Jack Reacher: Double-Agent, Vagabond, Adonis

July 29 2016
Share Jack Reacher: Double-Agent, Vagabond, Adonis

When my three sons were young, my bag was always full. From sunscreen to hand sanitizer to juice boxes, it was packed to the brim. My schedule was always just as jammed with playdates and soccer practice and doctors’ appointments.

That overly full time was also when Jack Reacher came into my life, and I freely admit to being slightly obsessed with Lee Child’s wildly popular series.

Now, my interest isn’t simply because Jack Reacher is 6’5”, is blue-eyed, has a physique like Adonis, is extremely clever, and treats women like goddesses. Allow me to explain.

Lee Child’s writing is compelling and precise; his plots are intricate and twisting yet always logical. I can never turn the pages quickly enough.

In PERSUADER, Reacher is confronted with a mystery that needs solving: He spots a man he thought he killed ten years ago—a guy who deserved to be killed.

Catching the criminal a second time requires Jack to juggle a double-agent gig. He must infiltrate a strange, secretive family connected to the criminal by staging a fake kidnapping attempt of their son. He then must foil that plot to save the boy and in turn earn the family’s trust. When the mother is being assaulted by a gigantic man, Reacher kicks him in the kidney so hard “it would have cracked a utility pole.”

Of course, Reacher solves the mystery and catches the man he thought he had killed a decade ago. There was never any doubt in my mind. After all, Jack is sharp enough to hide his identity by registering at motels under the names of vice presidents. In this book, he uses the name Calhoun—John Quincy Adams’s vice president.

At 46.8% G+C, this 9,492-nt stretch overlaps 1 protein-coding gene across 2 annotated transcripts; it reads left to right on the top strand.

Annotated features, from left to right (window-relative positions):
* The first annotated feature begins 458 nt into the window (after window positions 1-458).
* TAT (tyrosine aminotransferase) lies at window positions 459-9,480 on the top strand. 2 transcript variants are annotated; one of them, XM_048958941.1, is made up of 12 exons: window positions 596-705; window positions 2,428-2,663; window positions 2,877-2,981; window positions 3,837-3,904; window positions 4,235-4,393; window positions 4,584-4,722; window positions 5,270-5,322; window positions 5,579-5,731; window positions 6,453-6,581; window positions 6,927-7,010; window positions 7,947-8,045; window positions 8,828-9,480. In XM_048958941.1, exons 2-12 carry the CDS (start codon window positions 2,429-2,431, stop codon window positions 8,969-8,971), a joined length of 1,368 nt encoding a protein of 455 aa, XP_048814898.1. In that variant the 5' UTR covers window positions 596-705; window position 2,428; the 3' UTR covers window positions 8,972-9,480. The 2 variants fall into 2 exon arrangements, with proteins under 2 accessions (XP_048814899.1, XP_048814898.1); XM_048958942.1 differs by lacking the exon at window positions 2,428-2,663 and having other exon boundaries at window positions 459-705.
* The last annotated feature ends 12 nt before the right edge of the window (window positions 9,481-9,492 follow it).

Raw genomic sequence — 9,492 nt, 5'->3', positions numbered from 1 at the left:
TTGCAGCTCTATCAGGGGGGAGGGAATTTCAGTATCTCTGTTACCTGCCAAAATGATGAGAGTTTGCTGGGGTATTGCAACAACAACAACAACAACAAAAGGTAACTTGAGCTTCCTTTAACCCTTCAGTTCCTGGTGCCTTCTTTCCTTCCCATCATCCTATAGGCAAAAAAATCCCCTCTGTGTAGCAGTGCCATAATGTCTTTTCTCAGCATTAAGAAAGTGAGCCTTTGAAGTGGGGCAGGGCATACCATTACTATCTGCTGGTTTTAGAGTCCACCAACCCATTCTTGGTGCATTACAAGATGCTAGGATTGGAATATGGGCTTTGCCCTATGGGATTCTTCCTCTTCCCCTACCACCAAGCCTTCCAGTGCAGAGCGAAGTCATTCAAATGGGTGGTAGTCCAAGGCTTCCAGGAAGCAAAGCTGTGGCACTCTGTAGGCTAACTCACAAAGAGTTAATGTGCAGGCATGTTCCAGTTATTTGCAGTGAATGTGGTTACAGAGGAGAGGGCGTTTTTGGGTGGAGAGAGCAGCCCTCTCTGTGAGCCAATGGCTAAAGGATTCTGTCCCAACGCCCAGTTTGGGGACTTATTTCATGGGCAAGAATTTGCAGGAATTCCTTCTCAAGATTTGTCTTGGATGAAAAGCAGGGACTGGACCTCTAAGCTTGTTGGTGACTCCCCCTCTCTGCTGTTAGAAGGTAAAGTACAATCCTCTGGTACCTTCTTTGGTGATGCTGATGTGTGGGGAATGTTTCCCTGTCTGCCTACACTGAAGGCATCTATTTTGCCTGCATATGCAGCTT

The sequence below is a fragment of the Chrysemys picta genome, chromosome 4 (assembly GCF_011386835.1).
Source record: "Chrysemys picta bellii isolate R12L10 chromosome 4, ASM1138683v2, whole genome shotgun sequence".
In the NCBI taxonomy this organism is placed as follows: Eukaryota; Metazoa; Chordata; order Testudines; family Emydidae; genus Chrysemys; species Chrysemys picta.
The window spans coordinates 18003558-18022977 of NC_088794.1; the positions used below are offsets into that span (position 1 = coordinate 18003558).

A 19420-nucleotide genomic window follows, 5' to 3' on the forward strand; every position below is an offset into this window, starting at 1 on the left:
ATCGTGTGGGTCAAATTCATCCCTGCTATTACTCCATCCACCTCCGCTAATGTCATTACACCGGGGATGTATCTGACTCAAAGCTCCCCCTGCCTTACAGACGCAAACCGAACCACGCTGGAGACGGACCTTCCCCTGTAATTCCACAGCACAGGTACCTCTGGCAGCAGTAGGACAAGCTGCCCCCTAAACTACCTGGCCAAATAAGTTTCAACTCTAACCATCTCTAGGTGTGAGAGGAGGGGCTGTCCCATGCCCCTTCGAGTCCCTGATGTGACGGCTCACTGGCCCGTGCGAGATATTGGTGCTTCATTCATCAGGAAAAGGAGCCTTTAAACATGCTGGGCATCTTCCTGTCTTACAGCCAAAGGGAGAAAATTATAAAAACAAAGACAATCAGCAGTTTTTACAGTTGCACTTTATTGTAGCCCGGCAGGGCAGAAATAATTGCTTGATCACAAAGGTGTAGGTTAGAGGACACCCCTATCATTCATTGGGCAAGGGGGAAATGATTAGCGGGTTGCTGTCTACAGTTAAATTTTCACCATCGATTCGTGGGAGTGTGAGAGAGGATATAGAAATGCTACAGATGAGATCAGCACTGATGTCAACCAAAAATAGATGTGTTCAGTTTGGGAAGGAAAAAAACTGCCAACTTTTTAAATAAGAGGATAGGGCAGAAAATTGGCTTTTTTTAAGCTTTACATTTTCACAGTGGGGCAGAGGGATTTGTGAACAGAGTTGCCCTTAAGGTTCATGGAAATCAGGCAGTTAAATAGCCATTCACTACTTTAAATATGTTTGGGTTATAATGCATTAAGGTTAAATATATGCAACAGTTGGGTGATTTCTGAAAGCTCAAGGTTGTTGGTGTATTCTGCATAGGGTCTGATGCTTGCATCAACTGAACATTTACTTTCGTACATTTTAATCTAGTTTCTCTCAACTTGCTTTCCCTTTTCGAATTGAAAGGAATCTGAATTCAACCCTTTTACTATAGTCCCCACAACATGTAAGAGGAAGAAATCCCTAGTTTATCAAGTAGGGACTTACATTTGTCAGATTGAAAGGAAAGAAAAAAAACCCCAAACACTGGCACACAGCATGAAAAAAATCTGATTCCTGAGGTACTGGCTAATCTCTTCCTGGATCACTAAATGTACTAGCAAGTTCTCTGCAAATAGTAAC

The heroic and downright dreamy descriptions of Reacher don’t exactly discourage fantasies. During a mom’s night out, a friend told me that she tore through the entire series in two weeks. What we talked most incredulously about was not his looks, his daring double timing antics, or his moral code. The sexiest thing about Jack Reacher is that he is completely unencumbered.

Unlike us parents, who can’t shower unless we plan it with military precision, Reacher hops on buses and gets off at a town if he likes its name or if there’s a woman he’s pursuing—and there’s always a woman. He carries exactly one item as he traverses the country: a toothbrush.

Reacher protects those who deserve protecting: He battles the bad guys—and although it gets fierce and bloody, he always wins. Then he simply puts his toothbrush in his pocket and heads out to his next destination.

I will follow him there anytime.

Lee Child

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